Tag Archives: PhD writing

Data visualisation

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Have any of you seen the utterly fabulous Dear Data by Giorgia Lupi and Stephanie Posavec?  These two data designers undertook a project of collecting weekly data on aspects of their lives (how many times they became irritated with their spouse, for example).  Each week they converted that data into a visual form and sent a postcard of it to each other.  On the cover is the visual data and on the back was an explanation of the thought process that went into it.  Have a look at their story:

I think this is such a fabulous idea to teach students how to see data, how to think about collect it and how to visualise ways to represent the data.  For me, it combines the best aspects of research: interesting stuff to collect and creativity.  Visit their site here, if you want more.  (I’ve begun collecting data on how many times I give my dog some loving.  The data reveals what she has indicated all along: Not enough!)

Qualitative data

Today I came across this blog on qualitative data visualisation.  In the blog, author Jennifer Lyons begins with this: “Visualizing qualitative data is like making homemade risotto. You are standing over the stove (aka hunkered down with your computer), waiting patiently for the magic to happen. It’s slow and sweaty, but in the end SO worth it. There is a reason you can’t order risotto at McDonalds, and there is a reason you can’t display your qualitative findings in a nice neat dot plot. I am going to share some resources and ideas that will help give your audience a taste of your rich qualitative findings.” Qualitative researchers, are you salivating yet?  Go and read the blog!  She has a whole crayon box full of ideas.

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Work-life balance while doing your PhD

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Hi everyone

I’m involved in a project on wellness in academia:  What does it mean to be well in this context?  Because of this, I’m noticing articles and comments about wellness.  I came across this blog post which is part of a series of blogs.  It’s worth posting this here because many of the doctoral students I see are incredibly stressed and feel completely isolated.  Go to the blog here: http://www.theguardian.com/higher-education-network/blog/2014/jul/08/humanities-phd-students-isolation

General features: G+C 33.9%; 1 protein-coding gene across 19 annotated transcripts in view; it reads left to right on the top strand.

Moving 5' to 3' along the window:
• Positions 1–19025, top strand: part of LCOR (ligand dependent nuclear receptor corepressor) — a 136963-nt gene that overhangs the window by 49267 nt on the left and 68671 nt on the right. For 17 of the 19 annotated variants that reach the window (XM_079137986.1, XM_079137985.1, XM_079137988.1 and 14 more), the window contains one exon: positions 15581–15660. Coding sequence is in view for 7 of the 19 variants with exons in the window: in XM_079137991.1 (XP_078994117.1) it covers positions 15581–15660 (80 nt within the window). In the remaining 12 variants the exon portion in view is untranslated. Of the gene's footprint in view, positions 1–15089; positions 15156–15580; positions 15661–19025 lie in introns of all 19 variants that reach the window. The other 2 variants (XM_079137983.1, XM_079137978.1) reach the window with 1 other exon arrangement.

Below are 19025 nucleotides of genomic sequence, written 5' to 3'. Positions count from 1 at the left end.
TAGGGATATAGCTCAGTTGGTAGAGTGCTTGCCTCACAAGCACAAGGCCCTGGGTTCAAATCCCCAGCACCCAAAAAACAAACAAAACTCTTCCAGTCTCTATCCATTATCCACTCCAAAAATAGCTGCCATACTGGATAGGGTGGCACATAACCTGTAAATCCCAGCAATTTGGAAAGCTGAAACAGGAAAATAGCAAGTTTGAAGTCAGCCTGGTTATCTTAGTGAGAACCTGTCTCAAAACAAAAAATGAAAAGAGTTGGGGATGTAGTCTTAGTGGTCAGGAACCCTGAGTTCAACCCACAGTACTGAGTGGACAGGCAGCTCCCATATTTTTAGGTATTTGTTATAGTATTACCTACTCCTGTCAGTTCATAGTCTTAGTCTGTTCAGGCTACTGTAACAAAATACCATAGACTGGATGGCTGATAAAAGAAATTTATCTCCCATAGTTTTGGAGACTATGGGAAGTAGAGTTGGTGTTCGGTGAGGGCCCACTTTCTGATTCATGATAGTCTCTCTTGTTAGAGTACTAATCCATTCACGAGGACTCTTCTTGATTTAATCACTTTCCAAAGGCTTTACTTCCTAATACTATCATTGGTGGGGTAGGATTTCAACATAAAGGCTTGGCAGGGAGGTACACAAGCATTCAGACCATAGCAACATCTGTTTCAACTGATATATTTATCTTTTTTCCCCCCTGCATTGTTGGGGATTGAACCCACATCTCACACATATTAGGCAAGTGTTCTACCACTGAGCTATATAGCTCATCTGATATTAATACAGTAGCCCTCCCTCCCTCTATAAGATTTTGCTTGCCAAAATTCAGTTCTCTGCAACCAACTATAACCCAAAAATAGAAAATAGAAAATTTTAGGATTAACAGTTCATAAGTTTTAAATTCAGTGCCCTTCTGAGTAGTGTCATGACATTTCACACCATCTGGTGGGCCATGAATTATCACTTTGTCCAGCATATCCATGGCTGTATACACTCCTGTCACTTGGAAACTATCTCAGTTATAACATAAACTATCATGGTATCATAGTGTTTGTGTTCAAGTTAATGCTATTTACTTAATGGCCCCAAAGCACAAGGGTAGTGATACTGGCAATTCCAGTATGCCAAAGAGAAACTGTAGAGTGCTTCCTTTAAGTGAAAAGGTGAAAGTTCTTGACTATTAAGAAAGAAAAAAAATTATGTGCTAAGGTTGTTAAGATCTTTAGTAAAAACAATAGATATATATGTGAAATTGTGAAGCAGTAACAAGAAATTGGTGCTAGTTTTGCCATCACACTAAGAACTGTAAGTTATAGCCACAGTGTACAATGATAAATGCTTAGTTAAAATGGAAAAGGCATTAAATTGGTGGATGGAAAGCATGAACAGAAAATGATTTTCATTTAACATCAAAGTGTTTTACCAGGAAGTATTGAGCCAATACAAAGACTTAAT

Cecile

Finding my voice again

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As I’ve mentioned before, our family has been dealing with a long-term significant health issue (hopefully we’re on the other side of it now).  The stress of that, coupled with the day-to-day frantic world of teaching, supervising, running workshops and meeting existing research commitments has its consequences.  I find myself rushing through papers, not enjoying the process and just focusing on deadlines and outputs. What I want to say, and what I want to contribute has gone by the wayside because there is simply no time to think or to work that out. In addition to all of this is the tenure-track pressure to be ‘the good academic citizen’, someone who fits in and conforms.

Marlene Schiwy, in a book called A voice of her own (1986), talks about her own experience as a PhD student:

“…after many years of rigorous academic work, my own writing voice – the voice that had known its truth and confidently written stories at ten – had been silenced. In its place was my best attempt to sound authoritative and erudite, dispassionate and elegant. Academic writing, I found, required me to leave out precisely what I cared about most in a work of literature – ironic, since I always wrote out of a passionate affinity with a particular author or work. Where my younger voice had been spontaneous and unselfconscious, my academic voice was anxious and unsure, forever second-guessing itself in the attempt to leave no nuance unexplored, no counterargument unrefuted, no reference uncited. In the final year of writing my thesis, I promised myself that as soon as it was finished, I would get back to ‘my own writing,’ to my own voice. Then I would write to please myself…But – lo, and behold – it was not that simple. My voice had not been just waiting patiently for an invitation to return, and hadn’t gone unaltered by my years in the academic world. Suddenly I wasn’t sure what my voice was, anymore, or even whether it was still there”  (p.29-30).

How do we recognise our own voice among the many voices we have internalised over the years?  How do we develop a voice that is no longer governed by the language of the collective but is also not just created in opposition? These are Schiwy’s questions.  Her solution is in writing in a journal to “let the tongue try itself out” (p. 304). Write about what you really think about your research?  What you really want to say? Write without restrictions, without conforming and then see what can be transferred, used, and shaped into your paper/chapter.  The journal could be an old-fashioned book or a desktop document, but it’s private and it’s yours, and it’s here that you will find your meaningful voices because, of course, there will be many voices to try out.

The papers I have enjoyed writing the most and the ones where I have good responses have been the papers where my voice is unmistakable because I feel strongly about what I am saying.  This does not mean I write my feelings into the paper or that my papers are very subjective, it means that I write less passively, more actively constructing my writing around a message rather than writing just to get it done, to get it finished and to have a product that will satisfy the external demands. Writing (even academic papers/chapters) becomes satisfying when we attach meaning to it and when we’re able to weave it into our evolving life stories.

Then it’s not just about getting the writing job done but an experience of discovery about who we are.

Cecile